Which is where fear comes in. If we decide to fear the circumstances of this life to the extent that we do not trust God to save us, then we will distance ourselves from Him. That distance is a problem. By trusting ourselves instead of God, we are saying we are better than He is and that we want nothing to do with Him. But since He actually provides life, everything in it, and everything beyond it, wanting nothing to do with Him is wanting nothing to do with life.

Jesus makes this point in Matthew 10:28, saying, “Do not fear those who kill the body but cannot kill the soul. But rather fear Him who is able to destroy both soul and body in hell.” What makes more sense to fear? The struggles of this life? Or a lost eternity?

So from that perspective, fearing God makes sense. But it isn’t the point to focus on. His goodness is still what David, and what the Bible, means to prove. God created us for relationship with Him. If being separated from Him is the ultimate curse, then being united with Him is the ultimate blessing. And He offers it to us. We can know Him, draw close to Him, and find joy that exceeds everything else in life.

I can say that, and I can say I have experienced it. But I do not think it is actually possible to explain it. That feeling goes beyond words, which is why David makes it an invitation. The only way you can know God’s goodness is to test it out. He wants you to try Him. He is big enough to handle any of your doubts and struggles. You just have to be humble enough to understand that you need Him.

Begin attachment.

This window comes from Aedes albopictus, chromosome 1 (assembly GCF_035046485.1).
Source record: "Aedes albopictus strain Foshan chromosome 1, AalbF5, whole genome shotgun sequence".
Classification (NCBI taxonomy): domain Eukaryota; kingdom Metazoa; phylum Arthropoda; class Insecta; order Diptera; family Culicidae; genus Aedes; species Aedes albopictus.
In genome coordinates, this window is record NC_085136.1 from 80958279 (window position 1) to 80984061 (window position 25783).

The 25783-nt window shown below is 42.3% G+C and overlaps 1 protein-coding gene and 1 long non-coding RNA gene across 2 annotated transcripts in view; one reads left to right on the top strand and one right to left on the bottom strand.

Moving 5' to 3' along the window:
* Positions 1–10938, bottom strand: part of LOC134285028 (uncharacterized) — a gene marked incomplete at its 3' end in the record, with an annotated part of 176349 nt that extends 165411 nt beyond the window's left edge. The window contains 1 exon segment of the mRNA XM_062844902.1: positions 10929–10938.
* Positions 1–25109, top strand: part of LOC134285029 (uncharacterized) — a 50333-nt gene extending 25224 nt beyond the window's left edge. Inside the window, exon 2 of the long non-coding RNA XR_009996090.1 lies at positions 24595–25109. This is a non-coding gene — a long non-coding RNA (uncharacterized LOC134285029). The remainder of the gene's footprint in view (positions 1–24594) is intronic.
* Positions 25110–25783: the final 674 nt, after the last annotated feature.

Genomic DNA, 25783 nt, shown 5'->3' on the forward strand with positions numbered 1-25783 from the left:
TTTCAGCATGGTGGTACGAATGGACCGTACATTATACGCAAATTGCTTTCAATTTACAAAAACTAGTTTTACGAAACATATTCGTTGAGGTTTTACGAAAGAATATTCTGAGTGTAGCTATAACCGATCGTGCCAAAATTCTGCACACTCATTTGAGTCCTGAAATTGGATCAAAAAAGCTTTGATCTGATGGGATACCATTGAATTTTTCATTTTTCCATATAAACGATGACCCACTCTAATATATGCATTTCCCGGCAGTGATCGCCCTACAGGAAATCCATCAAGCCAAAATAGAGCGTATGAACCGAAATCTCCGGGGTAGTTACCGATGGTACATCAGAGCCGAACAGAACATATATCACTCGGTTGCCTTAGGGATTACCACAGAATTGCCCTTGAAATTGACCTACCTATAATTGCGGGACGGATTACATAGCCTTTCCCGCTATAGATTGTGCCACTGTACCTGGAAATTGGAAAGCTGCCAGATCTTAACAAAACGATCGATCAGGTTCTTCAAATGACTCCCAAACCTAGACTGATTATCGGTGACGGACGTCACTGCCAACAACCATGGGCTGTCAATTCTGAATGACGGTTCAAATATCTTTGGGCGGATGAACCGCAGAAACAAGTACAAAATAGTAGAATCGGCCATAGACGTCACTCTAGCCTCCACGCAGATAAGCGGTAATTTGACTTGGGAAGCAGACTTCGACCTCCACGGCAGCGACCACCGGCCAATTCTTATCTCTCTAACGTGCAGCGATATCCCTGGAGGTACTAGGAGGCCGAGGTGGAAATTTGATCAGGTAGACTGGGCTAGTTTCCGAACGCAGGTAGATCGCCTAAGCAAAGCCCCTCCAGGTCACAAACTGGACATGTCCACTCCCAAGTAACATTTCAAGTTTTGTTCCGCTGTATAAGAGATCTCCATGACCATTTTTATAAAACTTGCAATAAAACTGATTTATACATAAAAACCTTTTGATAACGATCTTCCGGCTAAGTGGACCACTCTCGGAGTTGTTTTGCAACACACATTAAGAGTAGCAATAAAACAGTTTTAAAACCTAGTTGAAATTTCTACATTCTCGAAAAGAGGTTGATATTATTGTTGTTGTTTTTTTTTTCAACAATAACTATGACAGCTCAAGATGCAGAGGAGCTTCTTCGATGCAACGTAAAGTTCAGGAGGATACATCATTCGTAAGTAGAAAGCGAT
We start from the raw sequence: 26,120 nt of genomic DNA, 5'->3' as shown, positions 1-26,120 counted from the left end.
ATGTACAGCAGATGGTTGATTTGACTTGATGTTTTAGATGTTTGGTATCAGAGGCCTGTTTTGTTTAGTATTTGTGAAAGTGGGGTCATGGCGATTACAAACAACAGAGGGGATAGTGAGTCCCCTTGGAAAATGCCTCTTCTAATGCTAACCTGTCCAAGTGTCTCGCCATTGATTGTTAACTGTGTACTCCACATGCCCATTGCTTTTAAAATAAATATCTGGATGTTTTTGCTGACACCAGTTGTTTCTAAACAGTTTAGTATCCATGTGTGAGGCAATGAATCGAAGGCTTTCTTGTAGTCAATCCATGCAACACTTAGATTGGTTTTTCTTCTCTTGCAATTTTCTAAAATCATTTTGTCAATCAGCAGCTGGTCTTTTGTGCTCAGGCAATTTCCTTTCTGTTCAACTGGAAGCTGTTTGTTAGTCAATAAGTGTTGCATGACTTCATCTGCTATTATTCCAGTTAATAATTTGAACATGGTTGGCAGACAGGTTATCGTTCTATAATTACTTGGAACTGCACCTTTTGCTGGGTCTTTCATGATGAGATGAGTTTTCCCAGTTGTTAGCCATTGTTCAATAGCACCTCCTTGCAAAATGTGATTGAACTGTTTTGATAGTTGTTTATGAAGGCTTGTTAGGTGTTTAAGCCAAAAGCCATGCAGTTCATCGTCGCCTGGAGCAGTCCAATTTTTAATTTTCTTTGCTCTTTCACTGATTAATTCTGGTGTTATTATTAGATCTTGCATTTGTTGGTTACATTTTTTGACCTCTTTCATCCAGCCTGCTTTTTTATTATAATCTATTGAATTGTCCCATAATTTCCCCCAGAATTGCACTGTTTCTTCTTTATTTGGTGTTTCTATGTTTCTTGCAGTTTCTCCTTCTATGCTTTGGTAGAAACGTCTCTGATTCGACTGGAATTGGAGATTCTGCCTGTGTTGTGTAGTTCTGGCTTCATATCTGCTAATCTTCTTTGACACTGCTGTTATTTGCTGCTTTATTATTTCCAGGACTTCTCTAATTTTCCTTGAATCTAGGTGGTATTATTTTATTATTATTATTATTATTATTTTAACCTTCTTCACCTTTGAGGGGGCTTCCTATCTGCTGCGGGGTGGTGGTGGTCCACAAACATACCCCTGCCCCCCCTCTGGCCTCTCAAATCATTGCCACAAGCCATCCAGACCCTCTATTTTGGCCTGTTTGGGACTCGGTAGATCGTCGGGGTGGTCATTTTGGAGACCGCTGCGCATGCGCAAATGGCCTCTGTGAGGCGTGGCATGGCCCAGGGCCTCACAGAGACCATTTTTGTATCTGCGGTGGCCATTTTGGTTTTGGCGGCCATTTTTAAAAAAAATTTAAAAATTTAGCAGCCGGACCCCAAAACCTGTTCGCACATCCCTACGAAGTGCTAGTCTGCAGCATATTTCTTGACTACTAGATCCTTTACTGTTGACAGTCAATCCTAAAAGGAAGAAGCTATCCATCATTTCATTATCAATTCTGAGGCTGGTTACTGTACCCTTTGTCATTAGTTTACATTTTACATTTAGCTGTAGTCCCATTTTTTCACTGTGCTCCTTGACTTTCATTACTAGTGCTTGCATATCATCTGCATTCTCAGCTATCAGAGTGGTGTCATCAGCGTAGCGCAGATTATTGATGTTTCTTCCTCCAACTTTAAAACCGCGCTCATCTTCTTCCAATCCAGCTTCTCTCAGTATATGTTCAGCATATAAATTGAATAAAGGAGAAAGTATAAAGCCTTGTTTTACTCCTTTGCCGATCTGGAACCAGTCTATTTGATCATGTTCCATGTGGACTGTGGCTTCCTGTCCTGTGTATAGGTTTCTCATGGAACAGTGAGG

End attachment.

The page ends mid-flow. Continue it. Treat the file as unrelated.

This leads to one last thing about tasting. Psalm 34 uses a lot of sensory language. References to sight are made four times, while hearing is mentioned five times. The senses are about knowledge, and that is how the David presents them. God knows our need, and the saints can know of God’s care. But taste, which is only mentioned once, goes deeper.

Unlike the rest of the senses, taste is not just a matter of observing what is outside of us. It is a process of taking what is outside and making it a part of us. To taste something is to incorporate it into your own life, far more than seeing, hearing, smelling, or feeling do.

So when David says to taste God’s goodness, he is saying more than to be satisfied by it. He is also telling us we can take it for our own. We can grab hold of it so firmly that it becomes part of us, and lifts us above every fear and worry. The Father wants us to experience His love as a piece of our own souls. Coming to Him takes nothing from us. It actually adds.

Maybe it still doesn’t make much sense, but I hope you can at least see now that there is a reason behind this way of thinking. It is not crazy, so much as it is remote. But it is also accessible. However far you feel from God, you can experience Him. Be open to it. Listen to David’s invitation, and mine. God is good. I can tell you that until I am blue in the face and it won’t mean much. But just try it, honestly try it, and you will taste it for yourself.